It is hard for me to write that sentence about FinCon.
I absolutely love parts of the FIRE community. I love how unselfish it is. Bloggers will share secrets rather than hoard them. People share their intimate financial information with complete strangers. All because we share a dream of buying back our free time on our own schedule rather than the orthodox approach to consumption and retirement.
I found out about FinCon in 2016. I wished I had gone to FinCon in 2017. My blog was so new (February of 2017) that I figured I needed to let an entire year go past before I was sure I should/could show up on the scene of the biggest conference for ‘us’.
BTW That attitude is wrong, if you are on the fence, just go. Check it out for yourself. It might be everything you hope it would be.
I really enjoyed and even thrived at my first convention in 2018. I loved putting faces to the names of people I had been ‘friends’ with online.
From Day One of blogging, and still to this day, I am a non monetized blogger. Not trying to even generate passive income, just doing it for the narcissistic love of attention and true belief in the principles of financial responsibility.
Really, I just wanted to bask in the company of ‘my people’. And that is exactly how I would describe my first year. The convention felt alive and energetic.
Truth be told, I am not the target demographic for FinCon. The premise of the whole enchilada is ‘Where Money and Media Meet‘. The founders, movers, and shakers of FinCon have done a bang up job growing the event and roping in some big names. There is now a Corporate presence at FinCon. The quality of the events and food has shot up with that new big name money.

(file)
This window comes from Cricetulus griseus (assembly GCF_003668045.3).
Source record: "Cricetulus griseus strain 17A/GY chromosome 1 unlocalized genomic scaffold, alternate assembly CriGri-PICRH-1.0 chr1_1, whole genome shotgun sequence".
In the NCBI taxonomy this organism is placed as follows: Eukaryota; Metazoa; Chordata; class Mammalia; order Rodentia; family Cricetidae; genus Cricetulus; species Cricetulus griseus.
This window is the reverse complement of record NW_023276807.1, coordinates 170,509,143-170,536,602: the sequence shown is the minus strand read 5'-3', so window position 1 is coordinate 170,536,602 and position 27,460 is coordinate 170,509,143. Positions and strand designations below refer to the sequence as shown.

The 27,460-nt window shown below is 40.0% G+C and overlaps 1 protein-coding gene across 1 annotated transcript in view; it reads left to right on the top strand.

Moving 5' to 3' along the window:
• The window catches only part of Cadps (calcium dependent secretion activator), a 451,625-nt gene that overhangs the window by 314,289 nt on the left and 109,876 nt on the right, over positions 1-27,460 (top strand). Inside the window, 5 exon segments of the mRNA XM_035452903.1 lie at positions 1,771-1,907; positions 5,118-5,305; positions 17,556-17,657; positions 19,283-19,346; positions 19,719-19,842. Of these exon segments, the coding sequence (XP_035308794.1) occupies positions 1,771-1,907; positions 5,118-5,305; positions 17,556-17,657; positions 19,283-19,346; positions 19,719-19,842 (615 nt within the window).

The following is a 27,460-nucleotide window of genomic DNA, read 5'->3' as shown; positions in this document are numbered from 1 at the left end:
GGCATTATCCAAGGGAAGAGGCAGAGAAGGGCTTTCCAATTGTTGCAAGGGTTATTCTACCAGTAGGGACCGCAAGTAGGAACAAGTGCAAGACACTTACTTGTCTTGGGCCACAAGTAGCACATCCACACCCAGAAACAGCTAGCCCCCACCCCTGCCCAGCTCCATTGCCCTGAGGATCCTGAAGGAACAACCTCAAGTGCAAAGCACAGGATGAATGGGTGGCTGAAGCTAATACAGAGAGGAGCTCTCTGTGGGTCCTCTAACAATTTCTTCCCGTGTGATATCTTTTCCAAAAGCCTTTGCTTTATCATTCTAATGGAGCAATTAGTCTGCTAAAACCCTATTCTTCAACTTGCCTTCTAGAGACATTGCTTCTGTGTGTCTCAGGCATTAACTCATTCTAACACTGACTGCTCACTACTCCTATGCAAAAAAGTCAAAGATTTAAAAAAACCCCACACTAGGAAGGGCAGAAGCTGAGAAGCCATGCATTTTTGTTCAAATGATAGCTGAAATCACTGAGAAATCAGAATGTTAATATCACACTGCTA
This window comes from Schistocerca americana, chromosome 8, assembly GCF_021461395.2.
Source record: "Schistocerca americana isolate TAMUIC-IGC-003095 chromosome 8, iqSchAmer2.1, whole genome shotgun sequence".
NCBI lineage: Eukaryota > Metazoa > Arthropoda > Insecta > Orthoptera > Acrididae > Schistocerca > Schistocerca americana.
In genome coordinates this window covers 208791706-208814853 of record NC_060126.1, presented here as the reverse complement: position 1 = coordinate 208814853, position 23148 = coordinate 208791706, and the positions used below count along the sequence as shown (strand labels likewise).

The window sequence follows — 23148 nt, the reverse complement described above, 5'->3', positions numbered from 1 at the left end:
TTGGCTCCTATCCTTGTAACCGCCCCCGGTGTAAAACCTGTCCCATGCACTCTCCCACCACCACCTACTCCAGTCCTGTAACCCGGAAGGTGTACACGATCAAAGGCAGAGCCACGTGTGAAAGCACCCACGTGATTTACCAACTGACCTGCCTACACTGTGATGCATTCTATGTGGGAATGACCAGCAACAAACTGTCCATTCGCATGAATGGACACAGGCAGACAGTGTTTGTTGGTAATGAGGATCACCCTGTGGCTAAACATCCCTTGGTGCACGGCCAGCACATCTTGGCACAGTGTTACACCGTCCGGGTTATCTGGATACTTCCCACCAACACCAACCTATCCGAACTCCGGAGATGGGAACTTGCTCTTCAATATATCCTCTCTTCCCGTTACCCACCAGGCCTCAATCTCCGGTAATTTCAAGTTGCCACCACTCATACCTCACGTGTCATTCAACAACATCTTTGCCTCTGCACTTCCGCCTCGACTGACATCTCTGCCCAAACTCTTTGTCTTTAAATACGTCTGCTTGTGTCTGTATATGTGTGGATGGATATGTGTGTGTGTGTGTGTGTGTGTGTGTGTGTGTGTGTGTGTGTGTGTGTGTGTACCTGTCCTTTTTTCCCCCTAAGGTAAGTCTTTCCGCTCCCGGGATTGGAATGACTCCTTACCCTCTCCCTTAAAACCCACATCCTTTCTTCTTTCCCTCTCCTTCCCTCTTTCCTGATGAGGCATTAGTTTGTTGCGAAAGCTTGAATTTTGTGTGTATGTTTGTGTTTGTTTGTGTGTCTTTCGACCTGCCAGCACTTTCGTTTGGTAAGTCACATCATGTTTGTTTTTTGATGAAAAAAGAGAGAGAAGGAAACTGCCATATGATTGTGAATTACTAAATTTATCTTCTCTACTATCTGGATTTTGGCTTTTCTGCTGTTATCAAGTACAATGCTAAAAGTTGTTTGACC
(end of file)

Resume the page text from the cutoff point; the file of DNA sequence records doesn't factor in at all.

At its core that part of FinCon is a giant networking opportunity for people looking to expand and monetize their blog/brand. It also focuses on ‘Best Practices’ to help you be the best you can be. It is doing a good job. But.
But dare I say it, that is not what I liked about FinCon. And it is becoming what I do not like about FinCon.
I liked the excited brainstorming between people who thought nobody else cared about this stuff. I liked seeing ‘FIRE’ become a known idea in the world.
There seemed to be two FinCons. The one I wanted looked and felt more like a meeting of the 4th Annual Peoples Committee on the Overthrow of Consumerism.
I want revolution in the homes and bank accounts of America. I want to storm the Bastille of Usury and tear down the Citadel of Mark Up Costs. Picture us all in little berets plotting the downfall of Credit Card Debt.
But alas, that aspect of FinCon was far less noticeable last time I went. It felt way more like pretty girls from some company who did not know what FIRE was trying to hand me some swag.
I get it, it makes sense for the vast majority of people who attend, that might be the end game they are looking for. What if some company wants to buy out my blog for big money? And I get it from the perspective of the companies, hey this smells like opportunity and these grubby little bloggers are tenacious and might be on to something we can sell.
But that is not my FinCon. Maybe someone will bifurcate these tracks someday. I want to go to the one in somebody’s basement, with bowls of cheap snacks and dreams of conquest.